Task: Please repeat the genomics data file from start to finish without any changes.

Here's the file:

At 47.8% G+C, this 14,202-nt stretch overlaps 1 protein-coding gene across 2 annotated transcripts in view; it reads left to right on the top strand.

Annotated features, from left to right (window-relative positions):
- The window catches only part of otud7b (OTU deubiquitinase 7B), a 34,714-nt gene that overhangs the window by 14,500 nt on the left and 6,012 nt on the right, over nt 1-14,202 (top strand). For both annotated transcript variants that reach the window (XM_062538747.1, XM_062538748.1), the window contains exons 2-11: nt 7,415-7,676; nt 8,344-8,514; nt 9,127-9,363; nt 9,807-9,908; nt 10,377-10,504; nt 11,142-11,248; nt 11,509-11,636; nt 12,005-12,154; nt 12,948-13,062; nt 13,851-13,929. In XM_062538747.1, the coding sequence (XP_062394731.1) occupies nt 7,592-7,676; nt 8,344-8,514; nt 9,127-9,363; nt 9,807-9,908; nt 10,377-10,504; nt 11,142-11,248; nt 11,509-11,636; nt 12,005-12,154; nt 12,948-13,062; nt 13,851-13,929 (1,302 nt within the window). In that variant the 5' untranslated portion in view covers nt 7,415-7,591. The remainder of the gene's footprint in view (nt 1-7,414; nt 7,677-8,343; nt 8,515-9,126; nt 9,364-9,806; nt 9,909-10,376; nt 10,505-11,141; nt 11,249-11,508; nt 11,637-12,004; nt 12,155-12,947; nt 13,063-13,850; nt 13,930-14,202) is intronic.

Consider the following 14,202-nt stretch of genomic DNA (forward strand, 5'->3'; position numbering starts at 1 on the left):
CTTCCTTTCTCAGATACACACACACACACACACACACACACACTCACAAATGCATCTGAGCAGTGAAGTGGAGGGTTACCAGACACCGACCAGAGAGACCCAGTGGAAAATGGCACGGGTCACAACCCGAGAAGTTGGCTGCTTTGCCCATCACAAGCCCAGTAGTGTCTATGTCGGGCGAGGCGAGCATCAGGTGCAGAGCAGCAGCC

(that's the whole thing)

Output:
At 47.8% G+C, this 14,202-nt stretch overlaps 1 protein-coding gene across 2 annotated transcripts in view; it reads left to right on the top strand.

Annotated features, from left to right (window-relative positions):
- The window catches only part of otud7b (OTU deubiquitinase 7B), a 34,714-nt gene that overhangs the window by 14,500 nt on the left and 6,012 nt on the right, over nt 1-14,202 (top strand). For both annotated transcript variants that reach the window (XM_062538747.1, XM_062538748.1), the window contains exons 2-11: nt 7,415-7,676; nt 8,344-8,514; nt 9,127-9,363; nt 9,807-9,908; nt 10,377-10,504; nt 11,142-11,248; nt 11,509-11,636; nt 12,005-12,154; nt 12,948-13,062; nt 13,851-13,929. In XM_062538747.1, the coding sequence (XP_062394731.1) occupies nt 7,592-7,676; nt 8,344-8,514; nt 9,127-9,363; nt 9,807-9,908; nt 10,377-10,504; nt 11,142-11,248; nt 11,509-11,636; nt 12,005-12,154; nt 12,948-13,062; nt 13,851-13,929 (1,302 nt within the window). In that variant the 5' untranslated portion in view covers nt 7,415-7,591. The remainder of the gene's footprint in view (nt 1-7,414; nt 7,677-8,343; nt 8,515-9,126; nt 9,364-9,806; nt 9,909-10,376; nt 10,505-11,141; nt 11,249-11,508; nt 11,637-12,004; nt 12,155-12,947; nt 13,063-13,850; nt 13,930-14,202) is intronic.

Consider the following 14,202-nt stretch of genomic DNA (forward strand, 5'->3'; position numbering starts at 1 on the left):
CTTCCTTTCTCAGATACACACACACACACACACACACACACACTCACAAATGCATCTGAGCAGTGAAGTGGAGGGTTACCAGACACCGACCAGAGAGACCCAGTGGAAAATGGCACGGGTCACAACCCGAGAAGTTGGCTGCTTTGCCCATCACAAGCCCAGTAGTGTCTATGTCGGGCGAGGCGAGCATCAGGTGCAGAGCAGCAGCC